ASCA 18 Reflections: Tarana Burke
The American School Counselor Association achieved an amazing feat when they invited Tarana Burke to our annual conference to give a speech about the #MeToo movement. On the last day of the conference, Tarana graced the stage to a standing ovation by school counselors. Burke began her speech by sharing her heartfelt beliefs about school counselors. Through her work as a social justice advocate and sexual violence activist, Burke described past events that led her to the office of many a school counselor in New York City. She gave thanks to her own school counselor who helped her discover the organization she later came to lead. Burke kept the audience engaged, full of laughter and deeply introspective. She recalled a teenage student who sought her leadership.
As a young adult, Burke mentored many students and this student, in particular, came to Burke with a secret. The teenage student disclosed sexual assault in her past. While struggling with her own history of sexual abuse, Burke responded to the student by telling the girl to talk to someone else. In retrospect, Burke was ashamed of this response and vowed to dedicate her life to healing and helping others heal. The resounding theme of community partnership was present. Burke called on school counselors to change the culture of abuse in our nation. She urged school counselors to not only receive the appropriate training in responding to sexual assault but she urged counselors to fully understand the impact of sexual abuse on the lives of our students.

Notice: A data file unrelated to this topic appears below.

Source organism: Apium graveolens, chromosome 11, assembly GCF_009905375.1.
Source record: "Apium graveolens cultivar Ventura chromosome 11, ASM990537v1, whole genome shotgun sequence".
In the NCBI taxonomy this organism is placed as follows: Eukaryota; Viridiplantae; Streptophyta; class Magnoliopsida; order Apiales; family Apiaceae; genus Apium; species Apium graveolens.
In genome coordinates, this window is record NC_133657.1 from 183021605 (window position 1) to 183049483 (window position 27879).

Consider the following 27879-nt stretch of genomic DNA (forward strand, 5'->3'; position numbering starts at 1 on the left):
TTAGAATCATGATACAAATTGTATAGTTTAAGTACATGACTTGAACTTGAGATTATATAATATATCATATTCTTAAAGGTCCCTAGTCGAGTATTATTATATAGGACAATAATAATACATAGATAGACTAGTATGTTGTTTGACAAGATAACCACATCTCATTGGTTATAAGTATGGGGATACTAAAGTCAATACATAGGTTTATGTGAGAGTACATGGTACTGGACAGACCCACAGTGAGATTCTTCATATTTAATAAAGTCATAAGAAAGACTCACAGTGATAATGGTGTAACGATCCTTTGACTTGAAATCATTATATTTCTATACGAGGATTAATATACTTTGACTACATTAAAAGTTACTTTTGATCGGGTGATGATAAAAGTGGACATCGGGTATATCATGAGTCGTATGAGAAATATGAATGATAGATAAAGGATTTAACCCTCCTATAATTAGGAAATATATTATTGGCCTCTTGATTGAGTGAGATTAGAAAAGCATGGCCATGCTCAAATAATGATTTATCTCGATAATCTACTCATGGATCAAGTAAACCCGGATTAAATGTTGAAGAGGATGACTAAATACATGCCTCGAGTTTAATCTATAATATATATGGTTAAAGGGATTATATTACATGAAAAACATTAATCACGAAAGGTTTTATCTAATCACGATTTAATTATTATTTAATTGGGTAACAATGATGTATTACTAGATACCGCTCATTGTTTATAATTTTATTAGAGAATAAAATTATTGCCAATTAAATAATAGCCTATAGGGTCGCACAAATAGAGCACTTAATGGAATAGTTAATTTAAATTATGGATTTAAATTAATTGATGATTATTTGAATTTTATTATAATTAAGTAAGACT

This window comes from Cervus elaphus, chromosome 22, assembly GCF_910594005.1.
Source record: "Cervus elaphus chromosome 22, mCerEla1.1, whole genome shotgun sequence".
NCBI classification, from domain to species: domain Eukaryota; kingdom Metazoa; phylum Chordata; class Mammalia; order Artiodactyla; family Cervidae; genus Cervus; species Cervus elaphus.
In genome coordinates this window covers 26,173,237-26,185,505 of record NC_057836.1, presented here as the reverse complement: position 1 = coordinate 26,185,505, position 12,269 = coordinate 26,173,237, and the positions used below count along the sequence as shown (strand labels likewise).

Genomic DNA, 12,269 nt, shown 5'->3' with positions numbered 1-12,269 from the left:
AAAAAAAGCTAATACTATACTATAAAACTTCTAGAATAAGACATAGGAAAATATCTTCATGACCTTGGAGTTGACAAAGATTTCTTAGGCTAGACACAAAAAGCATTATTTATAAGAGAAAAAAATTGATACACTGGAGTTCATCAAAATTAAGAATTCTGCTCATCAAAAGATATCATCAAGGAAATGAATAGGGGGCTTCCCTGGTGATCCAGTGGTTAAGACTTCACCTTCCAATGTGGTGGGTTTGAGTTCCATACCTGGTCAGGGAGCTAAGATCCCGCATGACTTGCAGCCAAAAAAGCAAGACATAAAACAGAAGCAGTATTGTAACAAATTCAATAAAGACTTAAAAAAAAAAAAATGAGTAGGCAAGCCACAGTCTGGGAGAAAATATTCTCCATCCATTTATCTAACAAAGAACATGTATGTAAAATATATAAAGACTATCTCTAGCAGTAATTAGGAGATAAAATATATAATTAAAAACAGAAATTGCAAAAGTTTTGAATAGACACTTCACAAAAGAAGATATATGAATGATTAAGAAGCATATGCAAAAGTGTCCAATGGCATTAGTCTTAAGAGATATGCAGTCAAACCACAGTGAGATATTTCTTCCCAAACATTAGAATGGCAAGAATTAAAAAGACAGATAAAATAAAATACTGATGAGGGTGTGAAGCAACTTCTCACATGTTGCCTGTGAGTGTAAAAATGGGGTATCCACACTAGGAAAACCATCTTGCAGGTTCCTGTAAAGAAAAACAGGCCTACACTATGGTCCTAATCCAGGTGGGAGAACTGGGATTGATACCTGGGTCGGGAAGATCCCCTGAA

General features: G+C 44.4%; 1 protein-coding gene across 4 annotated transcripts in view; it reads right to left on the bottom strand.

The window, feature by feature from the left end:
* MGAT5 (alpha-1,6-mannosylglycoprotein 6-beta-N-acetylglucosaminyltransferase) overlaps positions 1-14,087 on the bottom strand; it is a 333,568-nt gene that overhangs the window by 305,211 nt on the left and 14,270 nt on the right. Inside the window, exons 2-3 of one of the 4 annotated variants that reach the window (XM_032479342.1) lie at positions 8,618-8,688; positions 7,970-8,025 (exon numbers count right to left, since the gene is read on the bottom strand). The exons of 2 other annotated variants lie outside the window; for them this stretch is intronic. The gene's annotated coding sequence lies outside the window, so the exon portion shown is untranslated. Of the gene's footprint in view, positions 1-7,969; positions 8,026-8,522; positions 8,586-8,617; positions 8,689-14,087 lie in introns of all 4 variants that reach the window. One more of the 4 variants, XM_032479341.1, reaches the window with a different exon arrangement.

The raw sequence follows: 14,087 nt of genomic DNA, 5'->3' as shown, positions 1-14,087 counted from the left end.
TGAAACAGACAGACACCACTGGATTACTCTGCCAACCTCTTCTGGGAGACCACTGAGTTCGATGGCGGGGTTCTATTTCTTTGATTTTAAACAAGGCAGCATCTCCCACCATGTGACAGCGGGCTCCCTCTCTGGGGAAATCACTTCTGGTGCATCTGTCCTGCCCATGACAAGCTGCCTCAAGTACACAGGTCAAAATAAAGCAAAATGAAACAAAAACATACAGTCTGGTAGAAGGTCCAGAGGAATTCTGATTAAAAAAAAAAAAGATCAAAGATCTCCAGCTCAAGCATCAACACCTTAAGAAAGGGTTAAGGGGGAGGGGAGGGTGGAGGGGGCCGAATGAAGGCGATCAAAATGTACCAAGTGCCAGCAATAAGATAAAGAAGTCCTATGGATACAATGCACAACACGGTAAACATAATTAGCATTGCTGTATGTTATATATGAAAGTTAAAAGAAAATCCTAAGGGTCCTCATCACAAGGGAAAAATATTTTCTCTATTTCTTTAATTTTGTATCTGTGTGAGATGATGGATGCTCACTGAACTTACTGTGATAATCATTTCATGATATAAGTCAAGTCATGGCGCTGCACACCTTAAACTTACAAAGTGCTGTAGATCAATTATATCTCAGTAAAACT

Part of this understanding includes disciplinary practices within our buildings. Burke described advocating for students whose behavior, directly related to abuse, prevented them from getting the help they needed because they were constantly being referred to the disciplinarian. Additionally, the school and community must be intentional about prevention which includes knowledge of sexually inappropriate behaviors, consent, boundaries and an anti-abuse culture which starts as early as kindergarten. Burke shared statistics about middle school girls as a primary time when sexual abuse can occur but of course, it can happen to anyone at any time. She also mentioned the prevalence of sexual violence on college campuses. Inspiring in every sentence she spoke, Burke called on school counselors to be aggressive in tackling the epidemic of sexual violence. She assured us that abuse is not just another area of counseling in which we need PD. She called on us to incorporate into our practice, into our values, into our lessons, into our lives an anti-sexual abuse perspective. She assured us that the only way to end sexual violence is to constantly interrupt it.